Southern Blood Brother: The Life And Times Of Gregg Allman

When Gregg Allman released his final studio album Southern Blood on September 8, 2017, it became the last musical will and testament of Gregory Lenoir Allman and a poignant but celebratory reminder of everything this great American musician represented. Its sense of nobility was heightened by the fact that he knew, as he was making it, that it would be his closing statement, and it now stands as a bookend to a unique body of work that Allman created over nearly 50 years, both with his family and without.

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Gregg Allman was born on December 8, 1947 in Nashville, one year the junior of his brother Duane, with whom he would co-found the mighty blues-rock institution that was the Allman Brothers Band. Together they helped to create the very genre of southern rock, but before that, there were many dues to pay, in early bands and sonic adventures that stretched all through the 1960s, notably with the Spotlights, the Escorts, the Allman Joys and the Hour Glass.

Gregg was only two when his father was tragically shot and killed; early life was far from easy for the brothers, and even less so for their mother Geraldine, who raised them alone. They moved to Daytona Beach, Florida, when the younger brother was only nine. “I remember going down a road with oaks meeting overhead,” he told Southern Living magazine decades later. “I thought that was the hippest thing I’d ever seen.”

Gregg picked up a guitar in earnest for the first time in fifth grade, and music became his life, encouraged by early concerts (notably a soul revue featuring Otis Redding and others) and by his brother’s similar passion. “Duane and I caught it like an illness,” he said in the same magazine piece. “We didn’t eat, we didn’t sleep, we didn’t think about anything except music. I figured playing music was a temporary thing. Nothing worked out the way I thought it would.” We can all give praise for that.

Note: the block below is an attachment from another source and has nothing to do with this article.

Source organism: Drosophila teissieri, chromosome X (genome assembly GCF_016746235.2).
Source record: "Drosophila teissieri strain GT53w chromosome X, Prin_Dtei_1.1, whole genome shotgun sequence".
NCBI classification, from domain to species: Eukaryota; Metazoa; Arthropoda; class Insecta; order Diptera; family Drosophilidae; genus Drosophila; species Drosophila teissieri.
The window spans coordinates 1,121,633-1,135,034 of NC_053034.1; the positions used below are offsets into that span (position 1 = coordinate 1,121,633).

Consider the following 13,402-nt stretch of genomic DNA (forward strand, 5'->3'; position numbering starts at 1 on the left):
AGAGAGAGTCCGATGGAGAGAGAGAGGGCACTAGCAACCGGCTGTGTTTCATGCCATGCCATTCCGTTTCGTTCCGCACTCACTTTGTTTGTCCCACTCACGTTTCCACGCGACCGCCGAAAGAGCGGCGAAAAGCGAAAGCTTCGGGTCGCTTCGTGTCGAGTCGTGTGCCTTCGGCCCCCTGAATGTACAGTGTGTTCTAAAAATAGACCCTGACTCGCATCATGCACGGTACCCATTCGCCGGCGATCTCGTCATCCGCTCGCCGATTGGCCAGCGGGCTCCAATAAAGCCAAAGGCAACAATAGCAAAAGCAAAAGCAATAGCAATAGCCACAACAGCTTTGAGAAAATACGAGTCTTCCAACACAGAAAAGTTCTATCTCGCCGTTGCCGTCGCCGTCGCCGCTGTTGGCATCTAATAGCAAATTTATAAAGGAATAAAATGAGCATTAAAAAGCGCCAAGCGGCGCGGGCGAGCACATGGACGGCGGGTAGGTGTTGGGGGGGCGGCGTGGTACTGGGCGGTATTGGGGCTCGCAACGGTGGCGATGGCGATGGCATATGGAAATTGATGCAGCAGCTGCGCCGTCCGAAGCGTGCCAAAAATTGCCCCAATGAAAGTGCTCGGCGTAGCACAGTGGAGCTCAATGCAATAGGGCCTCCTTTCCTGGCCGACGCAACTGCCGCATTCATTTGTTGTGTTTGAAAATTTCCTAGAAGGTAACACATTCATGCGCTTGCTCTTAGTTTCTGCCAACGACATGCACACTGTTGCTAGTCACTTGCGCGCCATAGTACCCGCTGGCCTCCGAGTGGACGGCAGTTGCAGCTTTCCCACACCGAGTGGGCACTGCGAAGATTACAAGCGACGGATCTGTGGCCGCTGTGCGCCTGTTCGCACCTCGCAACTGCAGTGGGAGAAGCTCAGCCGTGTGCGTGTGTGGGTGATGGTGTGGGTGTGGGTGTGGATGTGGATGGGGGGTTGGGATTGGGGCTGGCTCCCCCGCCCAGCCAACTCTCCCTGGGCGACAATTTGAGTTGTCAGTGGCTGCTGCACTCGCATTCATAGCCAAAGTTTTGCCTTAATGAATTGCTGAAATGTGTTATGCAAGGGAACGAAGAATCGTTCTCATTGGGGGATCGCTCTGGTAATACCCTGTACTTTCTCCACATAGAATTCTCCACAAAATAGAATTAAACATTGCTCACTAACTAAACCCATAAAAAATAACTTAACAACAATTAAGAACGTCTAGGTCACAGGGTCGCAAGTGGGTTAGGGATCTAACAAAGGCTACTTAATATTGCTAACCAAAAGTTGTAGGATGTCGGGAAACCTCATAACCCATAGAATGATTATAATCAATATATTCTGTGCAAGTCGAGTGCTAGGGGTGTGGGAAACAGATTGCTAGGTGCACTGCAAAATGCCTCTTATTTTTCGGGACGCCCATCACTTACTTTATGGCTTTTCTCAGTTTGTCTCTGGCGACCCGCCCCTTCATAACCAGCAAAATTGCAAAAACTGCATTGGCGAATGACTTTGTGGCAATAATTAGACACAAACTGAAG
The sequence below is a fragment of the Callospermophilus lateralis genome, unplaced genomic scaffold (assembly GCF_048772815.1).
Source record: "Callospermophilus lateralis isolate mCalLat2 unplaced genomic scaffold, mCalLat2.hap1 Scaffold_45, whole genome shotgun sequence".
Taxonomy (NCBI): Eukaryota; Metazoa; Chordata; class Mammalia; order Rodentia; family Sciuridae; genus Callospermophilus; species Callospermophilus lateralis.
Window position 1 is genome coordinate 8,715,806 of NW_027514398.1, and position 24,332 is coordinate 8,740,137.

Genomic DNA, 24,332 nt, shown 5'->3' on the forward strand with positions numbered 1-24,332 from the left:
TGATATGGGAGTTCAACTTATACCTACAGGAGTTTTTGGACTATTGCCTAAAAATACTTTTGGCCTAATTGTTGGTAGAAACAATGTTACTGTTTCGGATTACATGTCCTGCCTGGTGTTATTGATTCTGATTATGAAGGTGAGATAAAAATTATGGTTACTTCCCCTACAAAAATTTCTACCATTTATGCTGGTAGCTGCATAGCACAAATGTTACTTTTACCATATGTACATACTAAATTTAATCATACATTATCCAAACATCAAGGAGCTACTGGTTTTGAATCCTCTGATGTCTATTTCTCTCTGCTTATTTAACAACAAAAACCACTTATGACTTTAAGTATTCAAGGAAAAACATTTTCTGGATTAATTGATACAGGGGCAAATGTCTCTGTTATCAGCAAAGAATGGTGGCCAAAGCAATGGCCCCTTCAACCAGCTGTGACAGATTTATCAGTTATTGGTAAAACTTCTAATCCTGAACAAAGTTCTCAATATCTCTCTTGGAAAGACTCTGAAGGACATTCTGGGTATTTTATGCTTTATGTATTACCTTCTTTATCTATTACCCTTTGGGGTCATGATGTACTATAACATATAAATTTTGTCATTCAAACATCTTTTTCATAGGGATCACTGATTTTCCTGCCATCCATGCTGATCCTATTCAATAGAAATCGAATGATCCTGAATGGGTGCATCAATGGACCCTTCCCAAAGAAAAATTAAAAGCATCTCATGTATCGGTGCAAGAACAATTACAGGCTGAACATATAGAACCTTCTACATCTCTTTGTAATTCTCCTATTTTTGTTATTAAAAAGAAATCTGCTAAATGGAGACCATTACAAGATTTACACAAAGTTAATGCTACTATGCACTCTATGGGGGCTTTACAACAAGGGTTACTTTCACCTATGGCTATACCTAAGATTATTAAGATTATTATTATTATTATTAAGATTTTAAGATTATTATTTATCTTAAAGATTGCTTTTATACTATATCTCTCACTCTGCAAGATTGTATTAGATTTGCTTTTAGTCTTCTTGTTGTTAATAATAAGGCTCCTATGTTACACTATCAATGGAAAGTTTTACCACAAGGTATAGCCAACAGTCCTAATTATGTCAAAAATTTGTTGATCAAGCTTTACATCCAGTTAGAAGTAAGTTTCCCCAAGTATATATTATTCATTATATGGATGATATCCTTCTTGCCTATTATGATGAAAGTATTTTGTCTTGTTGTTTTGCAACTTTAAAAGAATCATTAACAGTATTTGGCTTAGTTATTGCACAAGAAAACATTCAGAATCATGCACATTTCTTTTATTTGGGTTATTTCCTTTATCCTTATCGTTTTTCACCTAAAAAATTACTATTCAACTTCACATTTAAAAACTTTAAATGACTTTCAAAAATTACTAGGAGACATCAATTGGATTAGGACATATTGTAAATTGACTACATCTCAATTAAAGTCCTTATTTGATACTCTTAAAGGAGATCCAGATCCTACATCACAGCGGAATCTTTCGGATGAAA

By the mid-1960s, both brothers had taken the blues pledge and were worshipping at the altar of Muddy Waters and other heroes. In the guise of the Hour Glass, they landed a deal with Liberty Records and released a debut album late in 1967, made when Gregg was just 19. They effectively disowned it as far too poppy and insubstantial, and while a second album followed soon afterwards, the brothers were soon to find much more sympathetic inspiration.

It was Duane’s now-fabled work as a hotshot session guitarist at FAME Studios in Muscle Shoals, Alabama, that was the catalyst for what happened next. Gregg followed him to become the fellow linchpin of something that was more than a group: it was literally and metaphorically a band of brothers, with two lead guitarists in Duane and Dickey Betts, Gregg’s mellifluous organ runs and characterful lead vocals, Berry Oakley’s rock-solid bass and a strong emphasis on percussion, in the shape of both Jai Johanny Johanson, aka Jaimoe, and Butch Trucks. In late 1969, the self-titled debut album by the Allman Brothers Band arrived.

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America, and the world, weren’t fully ready for their superbly crafted (and, it must be said, chemically enhanced) blues-rock improvisation, but as the decade turned, Gregg and the group would become figureheads of the burgeoning southern scene. After Idlewild South, they created a record that redefined live recording and indeed the very concept of a rock concert, in the epic 1971 release At Fillmore East, forever a contender for the distinction of best live album ever made.

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After Duane’s death in a motorcycle accident in 1971, his brother wondered if he would ever find motivation in music again, or the strength to endure the loss. He did, just as he had in order to perform “Melissa” at his funeral. One of Duane’s favorite songs by his brother and one of the earliest that he completed, it would finally appear on album on 1972’s Eat A Peach.